3M has been ramping up its research and development spending in recent years. The company is planning to spend 5.8% of sales - $1.8 billion - on research and development in fiscal 2015 (and again, in fiscal 2016).

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Source: 3M 2016 Outlook Presentation, slide 25

Ted Fischer summed up 3M's competitive advantage well in a recent article on Seeking Alpha:

"(3M) is not merely a manufacturing company, it is a technology company. It is defined by continual innovation, by superior manufacturing competency that competitors struggle to duplicate, and by a consistent commitment to quality."

At its core, 3M's competitive advantage is culture based; the company's advantage comes from its focus (and large spending) on innovation. The company's other strengths flow from its innovation-centered culture.

3M's Total Return Prospects

3M's long-term growth goal is to generate 9% to 11% annualized earnings-per-share growth.

The company is expecting earnings-per-share growth of 7% to 12% in fiscal 2016 - in a challenging environment. Earnings-per-share are expected to grow just 0.8% in fiscal 2015 due to negative currency effects and a global growth slow down.

Of course, 1 year is not a fair time frame to judge growth. 3M has compounded earnings-per-share at just 4.5% a year over the last decade.

It doesn't take a mathematical genius to realize that 4.5% annualized growth over the last decade is nowhere close to management's projected 9% to 11% long-term earnings-per-share growth rate.

I believe a fair earnings-per-share estimate for 3M over the next decade is 7% to 11% per year. How the company will hit this growth is discussed below.

First, 3M is shoveling money to shareholders through share repurchases. The company has reduced its share count by 3% a year since 2010.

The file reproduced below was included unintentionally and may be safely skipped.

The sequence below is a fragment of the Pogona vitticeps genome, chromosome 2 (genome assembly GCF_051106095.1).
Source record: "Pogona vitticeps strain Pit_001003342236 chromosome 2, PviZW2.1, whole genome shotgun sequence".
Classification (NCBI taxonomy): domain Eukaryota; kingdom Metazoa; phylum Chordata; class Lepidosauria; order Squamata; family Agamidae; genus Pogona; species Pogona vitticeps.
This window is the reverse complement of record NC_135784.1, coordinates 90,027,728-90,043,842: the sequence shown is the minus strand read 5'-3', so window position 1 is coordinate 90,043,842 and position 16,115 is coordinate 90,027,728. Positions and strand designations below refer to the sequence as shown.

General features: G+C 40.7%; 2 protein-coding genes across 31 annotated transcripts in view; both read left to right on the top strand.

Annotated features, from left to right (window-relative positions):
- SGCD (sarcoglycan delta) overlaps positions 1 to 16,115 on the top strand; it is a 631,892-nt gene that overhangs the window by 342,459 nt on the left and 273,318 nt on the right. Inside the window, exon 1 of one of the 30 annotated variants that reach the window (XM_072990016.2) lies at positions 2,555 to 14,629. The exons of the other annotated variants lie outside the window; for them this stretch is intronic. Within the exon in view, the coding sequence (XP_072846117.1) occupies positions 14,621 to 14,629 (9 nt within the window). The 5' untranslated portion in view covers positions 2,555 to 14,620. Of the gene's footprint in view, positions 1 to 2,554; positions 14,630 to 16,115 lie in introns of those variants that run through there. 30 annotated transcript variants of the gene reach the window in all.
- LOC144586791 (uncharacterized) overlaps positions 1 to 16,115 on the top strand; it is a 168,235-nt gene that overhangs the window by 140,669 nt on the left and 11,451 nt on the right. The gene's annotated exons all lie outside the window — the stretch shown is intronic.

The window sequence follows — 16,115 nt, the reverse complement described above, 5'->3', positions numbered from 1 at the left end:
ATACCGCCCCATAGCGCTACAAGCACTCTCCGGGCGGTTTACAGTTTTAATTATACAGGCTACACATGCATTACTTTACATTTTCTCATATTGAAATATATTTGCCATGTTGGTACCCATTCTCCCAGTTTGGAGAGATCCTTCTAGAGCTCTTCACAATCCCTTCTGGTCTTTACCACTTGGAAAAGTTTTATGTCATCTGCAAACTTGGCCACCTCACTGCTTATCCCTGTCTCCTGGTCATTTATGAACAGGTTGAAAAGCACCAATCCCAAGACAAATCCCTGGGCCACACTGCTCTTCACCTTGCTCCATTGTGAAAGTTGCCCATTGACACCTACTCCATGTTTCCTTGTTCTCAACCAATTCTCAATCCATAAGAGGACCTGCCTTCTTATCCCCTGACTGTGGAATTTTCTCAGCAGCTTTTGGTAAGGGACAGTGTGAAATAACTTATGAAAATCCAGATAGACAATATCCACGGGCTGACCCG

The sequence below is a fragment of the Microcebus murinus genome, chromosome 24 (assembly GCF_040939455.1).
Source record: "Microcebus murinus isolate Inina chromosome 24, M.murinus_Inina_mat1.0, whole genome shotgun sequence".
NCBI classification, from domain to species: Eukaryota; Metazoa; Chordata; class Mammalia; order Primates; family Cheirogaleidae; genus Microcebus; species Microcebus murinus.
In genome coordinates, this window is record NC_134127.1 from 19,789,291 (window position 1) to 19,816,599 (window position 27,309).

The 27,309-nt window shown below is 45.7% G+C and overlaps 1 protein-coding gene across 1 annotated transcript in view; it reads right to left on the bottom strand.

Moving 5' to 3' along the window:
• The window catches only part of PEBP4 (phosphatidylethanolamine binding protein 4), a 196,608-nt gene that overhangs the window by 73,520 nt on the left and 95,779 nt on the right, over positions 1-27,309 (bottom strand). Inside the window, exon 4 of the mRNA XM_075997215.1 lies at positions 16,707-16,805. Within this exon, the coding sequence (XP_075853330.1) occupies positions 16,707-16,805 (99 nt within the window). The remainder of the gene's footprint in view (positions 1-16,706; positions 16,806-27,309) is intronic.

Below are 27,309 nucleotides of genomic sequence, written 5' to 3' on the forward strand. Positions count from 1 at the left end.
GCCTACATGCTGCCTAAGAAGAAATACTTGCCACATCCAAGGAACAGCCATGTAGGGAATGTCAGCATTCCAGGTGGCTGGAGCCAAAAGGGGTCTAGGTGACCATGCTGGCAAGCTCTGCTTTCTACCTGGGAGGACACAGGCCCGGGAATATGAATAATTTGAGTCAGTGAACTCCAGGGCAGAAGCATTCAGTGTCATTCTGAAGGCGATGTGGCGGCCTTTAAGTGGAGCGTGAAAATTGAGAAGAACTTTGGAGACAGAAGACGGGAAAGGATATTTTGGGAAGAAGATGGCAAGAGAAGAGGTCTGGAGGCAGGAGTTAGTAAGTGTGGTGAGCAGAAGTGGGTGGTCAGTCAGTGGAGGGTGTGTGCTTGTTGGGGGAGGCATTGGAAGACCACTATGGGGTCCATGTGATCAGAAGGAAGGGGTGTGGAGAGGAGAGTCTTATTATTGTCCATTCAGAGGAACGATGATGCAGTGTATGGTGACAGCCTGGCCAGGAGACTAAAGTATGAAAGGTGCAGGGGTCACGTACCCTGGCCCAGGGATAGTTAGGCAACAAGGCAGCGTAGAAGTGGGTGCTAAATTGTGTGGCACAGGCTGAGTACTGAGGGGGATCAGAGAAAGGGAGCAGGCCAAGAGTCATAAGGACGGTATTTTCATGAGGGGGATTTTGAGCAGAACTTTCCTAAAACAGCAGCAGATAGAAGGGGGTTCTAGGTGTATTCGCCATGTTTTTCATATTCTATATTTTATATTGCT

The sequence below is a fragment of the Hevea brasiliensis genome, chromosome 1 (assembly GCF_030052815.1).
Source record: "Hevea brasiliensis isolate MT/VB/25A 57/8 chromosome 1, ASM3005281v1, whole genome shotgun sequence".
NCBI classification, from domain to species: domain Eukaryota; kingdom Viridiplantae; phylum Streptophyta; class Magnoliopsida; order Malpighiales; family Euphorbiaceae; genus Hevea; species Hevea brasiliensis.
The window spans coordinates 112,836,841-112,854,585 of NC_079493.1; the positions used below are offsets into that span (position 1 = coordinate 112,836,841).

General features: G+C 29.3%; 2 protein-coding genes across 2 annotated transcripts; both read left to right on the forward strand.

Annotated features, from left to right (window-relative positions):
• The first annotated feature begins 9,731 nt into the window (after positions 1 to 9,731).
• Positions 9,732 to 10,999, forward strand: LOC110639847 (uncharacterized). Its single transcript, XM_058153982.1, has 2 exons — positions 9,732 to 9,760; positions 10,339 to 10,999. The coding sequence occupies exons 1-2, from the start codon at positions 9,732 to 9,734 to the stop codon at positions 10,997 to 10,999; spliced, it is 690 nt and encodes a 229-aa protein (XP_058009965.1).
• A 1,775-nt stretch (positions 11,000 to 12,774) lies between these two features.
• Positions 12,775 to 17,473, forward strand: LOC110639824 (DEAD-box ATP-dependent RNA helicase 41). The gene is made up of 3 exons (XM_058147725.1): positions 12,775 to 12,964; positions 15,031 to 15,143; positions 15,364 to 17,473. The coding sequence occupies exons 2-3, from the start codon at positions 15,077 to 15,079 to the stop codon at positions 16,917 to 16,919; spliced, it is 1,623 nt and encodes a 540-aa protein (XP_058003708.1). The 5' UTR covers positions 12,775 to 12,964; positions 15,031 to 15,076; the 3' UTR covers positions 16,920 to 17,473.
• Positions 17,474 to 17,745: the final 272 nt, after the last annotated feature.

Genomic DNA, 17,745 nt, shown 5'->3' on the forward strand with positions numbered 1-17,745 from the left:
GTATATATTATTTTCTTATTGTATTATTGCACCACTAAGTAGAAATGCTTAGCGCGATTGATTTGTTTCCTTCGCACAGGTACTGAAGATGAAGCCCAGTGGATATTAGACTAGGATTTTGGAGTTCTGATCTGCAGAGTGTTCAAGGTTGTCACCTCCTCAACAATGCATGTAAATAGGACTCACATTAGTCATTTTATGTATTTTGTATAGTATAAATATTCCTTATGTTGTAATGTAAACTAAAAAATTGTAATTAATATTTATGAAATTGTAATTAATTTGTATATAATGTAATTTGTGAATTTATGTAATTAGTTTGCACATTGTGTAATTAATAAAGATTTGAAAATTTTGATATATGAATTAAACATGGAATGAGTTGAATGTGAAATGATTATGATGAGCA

3M has managed to grow revenue at 3% a year over the last decade. I expect the company to continue growing revenue at between 3% and 5% a year going forward.

3M is realigning its portfolio to provide better growth and higher margins going forward.

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Source: 3M 2016 Outlook Presentation, slide 12

3M is actively looking to either sell or spin-off its health information services business. This is likely the next large step in the company's business reorganization.

The company's focus on improvement will likely create margin growth which will boost earnings-per-share at between 1% and 3% a year over the next several years.

To summarize I expect earnings-per-share of 7% to 11% per year from the following sources:

  • Share repurchases of 3% per year
  • Revenue growth of 3% to 5% per year
  • Margin improvements of 1% to 3% per year

This growth combined with 3M's current ~3% dividend yield gives investors expected total returns of 10% to 14% a year going forward.

Recession Performance & Final Thoughts

3M weathered the Great Recession of 2007 to 2009. The company saw a downturn in earnings-per-share, but quickly recovered to new earnings-per-share highs by 2010.

The company's earnings-per-share through the last recession and into the recovery are shown below:

  • 2007 Earnings-per-share of $5.60
  • 2008 Earnings-per-share of $4.89
  • 2009 Earnings-per-share of $4.52
  • 2010 Earnings-per-share of $5.75

3M is not completely recession resistant, but is able to remain profitable during recessions. Even long-term downturns do little to put the company's dividend at risk thanks to the company's conservative ~50% target payout ratio.

3M is a high quality business with a long history of rewarding shareholders. It is currently a Top 25 stock based on the 8 Rules of Dividend Investing due to its solid growth rate, above-average dividend yield, and long dividend history.

3M represents the 'gold standard' in the manufacturing industry. Moreover, the company is trading for a dividend yield near 3% - a rare occurrence for 3M stock.

Disclosure: I/we have no positions in any stocks mentioned, and no plans to initiate any positions within the next 72 hours.

I wrote this article myself, and it expresses my own opinions. I am not receiving compensation for it. I have no business relationship with any company whose stock is mentioned in this article.